(Timescale: Government green paper care and support, Dec 2018 onward)
Recommendation one, p.22

The campaign should be clear about the local dimension of social care and support. It should strike the right balance between embracing the value of this local dimension whilst also being clear about the national framework in which social care and support sits.
(Timescale: Government green paper care and support, Dec 2018 onward)
Recommendation two, p.22

The Government should only implement its care cost cap and asset protection floor proposals if they are part of a wider set of reforms that secure the long-term sustainability of adult social care and support as a whole.
(Timescale: Government green paper care and support, Dec 2018 onward)
Recommendation seven, p.45

In consulting on the shape of, and sustainable funding for, social care through its green paper, the Government should make the case for increases in Income Tax and/or National Insurance and/or a social care premium.
(Timescale: Government green paper care and support, Dec 2018 onward)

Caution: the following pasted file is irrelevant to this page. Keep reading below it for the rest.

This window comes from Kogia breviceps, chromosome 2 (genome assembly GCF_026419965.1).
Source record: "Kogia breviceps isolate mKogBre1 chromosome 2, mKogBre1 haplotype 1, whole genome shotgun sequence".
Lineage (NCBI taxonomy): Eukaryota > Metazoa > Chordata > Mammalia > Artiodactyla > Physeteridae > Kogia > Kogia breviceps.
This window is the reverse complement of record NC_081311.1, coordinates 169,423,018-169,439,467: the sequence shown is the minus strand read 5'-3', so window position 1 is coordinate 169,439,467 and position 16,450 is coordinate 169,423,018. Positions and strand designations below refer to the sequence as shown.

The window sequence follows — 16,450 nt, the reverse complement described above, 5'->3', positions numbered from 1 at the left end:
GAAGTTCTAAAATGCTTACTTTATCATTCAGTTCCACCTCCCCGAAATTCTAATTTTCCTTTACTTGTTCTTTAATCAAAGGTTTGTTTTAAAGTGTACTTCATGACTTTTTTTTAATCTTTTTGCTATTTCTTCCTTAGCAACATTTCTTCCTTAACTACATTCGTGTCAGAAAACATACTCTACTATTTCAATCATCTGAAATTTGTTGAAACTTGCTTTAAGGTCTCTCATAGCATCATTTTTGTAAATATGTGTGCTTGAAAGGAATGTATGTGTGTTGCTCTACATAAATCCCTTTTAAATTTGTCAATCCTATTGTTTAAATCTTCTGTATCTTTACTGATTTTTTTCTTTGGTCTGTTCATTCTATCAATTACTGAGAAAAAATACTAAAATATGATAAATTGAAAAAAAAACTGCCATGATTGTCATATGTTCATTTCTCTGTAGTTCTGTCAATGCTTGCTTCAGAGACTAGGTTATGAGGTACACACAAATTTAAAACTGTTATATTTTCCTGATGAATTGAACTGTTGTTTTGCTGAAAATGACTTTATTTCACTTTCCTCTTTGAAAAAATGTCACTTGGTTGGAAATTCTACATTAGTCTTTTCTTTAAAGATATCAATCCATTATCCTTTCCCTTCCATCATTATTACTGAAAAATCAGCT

Recommendation eight, p.54

Building on the campaign to raise awareness of social care and its value (recommendations one and two), the Government should make the case for national tax rises or other sustainable, long-term solutions and consult on clear propositions which explain the various options for how sufficient funding for social care and support could be raised nationally. The Government must set out how such increases would relate to the wider social care and local government funding system. The Government should also be clear about how nationally-raised increases for social care would relate to nationally-raised increases for the NHS.
(Timescale: Government green paper care and support, Dec 2018 onward)
Recommendation nine, p.54

Executive summary